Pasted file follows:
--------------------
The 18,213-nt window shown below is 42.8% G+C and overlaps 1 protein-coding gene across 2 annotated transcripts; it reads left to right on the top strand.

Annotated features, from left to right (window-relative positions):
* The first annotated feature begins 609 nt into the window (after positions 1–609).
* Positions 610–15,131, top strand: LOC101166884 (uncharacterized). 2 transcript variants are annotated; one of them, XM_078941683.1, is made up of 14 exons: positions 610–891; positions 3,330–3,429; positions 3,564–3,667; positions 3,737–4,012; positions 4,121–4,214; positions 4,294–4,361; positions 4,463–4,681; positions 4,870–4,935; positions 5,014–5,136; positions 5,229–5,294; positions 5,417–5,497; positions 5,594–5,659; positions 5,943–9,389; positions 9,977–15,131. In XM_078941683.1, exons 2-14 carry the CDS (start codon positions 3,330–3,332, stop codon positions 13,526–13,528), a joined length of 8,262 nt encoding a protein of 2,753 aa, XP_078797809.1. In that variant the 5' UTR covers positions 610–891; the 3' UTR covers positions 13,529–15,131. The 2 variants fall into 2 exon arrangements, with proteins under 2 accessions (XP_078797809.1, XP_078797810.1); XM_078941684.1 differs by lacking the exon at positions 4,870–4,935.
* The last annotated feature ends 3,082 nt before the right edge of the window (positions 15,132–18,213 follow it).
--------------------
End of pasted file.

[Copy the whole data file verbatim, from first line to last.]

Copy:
The 18,213-nt window shown below is 42.8% G+C and overlaps 1 protein-coding gene across 2 annotated transcripts; it reads left to right on the top strand.

Annotated features, from left to right (window-relative positions):
* The first annotated feature begins 609 nt into the window (after positions 1–609).
* Positions 610–15,131, top strand: LOC101166884 (uncharacterized). 2 transcript variants are annotated; one of them, XM_078941683.1, is made up of 14 exons: positions 610–891; positions 3,330–3,429; positions 3,564–3,667; positions 3,737–4,012; positions 4,121–4,214; positions 4,294–4,361; positions 4,463–4,681; positions 4,870–4,935; positions 5,014–5,136; positions 5,229–5,294; positions 5,417–5,497; positions 5,594–5,659; positions 5,943–9,389; positions 9,977–15,131. In XM_078941683.1, exons 2-14 carry the CDS (start codon positions 3,330–3,332, stop codon positions 13,526–13,528), a joined length of 8,262 nt encoding a protein of 2,753 aa, XP_078797809.1. In that variant the 5' UTR covers positions 610–891; the 3' UTR covers positions 13,529–15,131. The 2 variants fall into 2 exon arrangements, with proteins under 2 accessions (XP_078797809.1, XP_078797810.1); XM_078941684.1 differs by lacking the exon at positions 4,870–4,935.
* The last annotated feature ends 3,082 nt before the right edge of the window (positions 15,132–18,213 follow it).